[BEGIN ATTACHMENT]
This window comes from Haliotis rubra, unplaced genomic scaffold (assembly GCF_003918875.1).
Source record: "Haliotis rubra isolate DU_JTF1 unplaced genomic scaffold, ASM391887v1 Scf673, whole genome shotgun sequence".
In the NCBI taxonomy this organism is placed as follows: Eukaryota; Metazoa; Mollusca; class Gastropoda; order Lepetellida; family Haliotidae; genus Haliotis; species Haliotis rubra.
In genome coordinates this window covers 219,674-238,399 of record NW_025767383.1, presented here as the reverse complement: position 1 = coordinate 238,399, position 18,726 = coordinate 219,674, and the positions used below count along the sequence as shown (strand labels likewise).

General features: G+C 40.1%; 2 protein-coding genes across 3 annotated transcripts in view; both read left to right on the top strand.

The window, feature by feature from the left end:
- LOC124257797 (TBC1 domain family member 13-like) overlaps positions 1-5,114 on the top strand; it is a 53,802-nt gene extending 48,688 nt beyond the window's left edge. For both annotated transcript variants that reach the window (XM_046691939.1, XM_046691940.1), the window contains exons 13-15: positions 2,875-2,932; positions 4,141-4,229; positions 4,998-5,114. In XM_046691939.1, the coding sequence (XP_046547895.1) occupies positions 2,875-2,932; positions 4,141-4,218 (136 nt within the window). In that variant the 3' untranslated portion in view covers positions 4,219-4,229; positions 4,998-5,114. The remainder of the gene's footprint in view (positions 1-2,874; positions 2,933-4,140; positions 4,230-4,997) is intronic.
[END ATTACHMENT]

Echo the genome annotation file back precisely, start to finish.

This window comes from Haliotis rubra, unplaced genomic scaffold (assembly GCF_003918875.1).
Source record: "Haliotis rubra isolate DU_JTF1 unplaced genomic scaffold, ASM391887v1 Scf673, whole genome shotgun sequence".
In the NCBI taxonomy this organism is placed as follows: Eukaryota; Metazoa; Mollusca; class Gastropoda; order Lepetellida; family Haliotidae; genus Haliotis; species Haliotis rubra.
In genome coordinates this window covers 219,674-238,399 of record NW_025767383.1, presented here as the reverse complement: position 1 = coordinate 238,399, position 18,726 = coordinate 219,674, and the positions used below count along the sequence as shown (strand labels likewise).

General features: G+C 40.1%; 2 protein-coding genes across 3 annotated transcripts in view; both read left to right on the top strand.

The window, feature by feature from the left end:
- LOC124257797 (TBC1 domain family member 13-like) overlaps positions 1-5,114 on the top strand; it is a 53,802-nt gene extending 48,688 nt beyond the window's left edge. For both annotated transcript variants that reach the window (XM_046691939.1, XM_046691940.1), the window contains exons 13-15: positions 2,875-2,932; positions 4,141-4,229; positions 4,998-5,114. In XM_046691939.1, the coding sequence (XP_046547895.1) occupies positions 2,875-2,932; positions 4,141-4,218 (136 nt within the window). In that variant the 3' untranslated portion in view covers positions 4,219-4,229; positions 4,998-5,114. The remainder of the gene's footprint in view (positions 1-2,874; positions 2,933-4,140; positions 4,230-4,997) is intronic.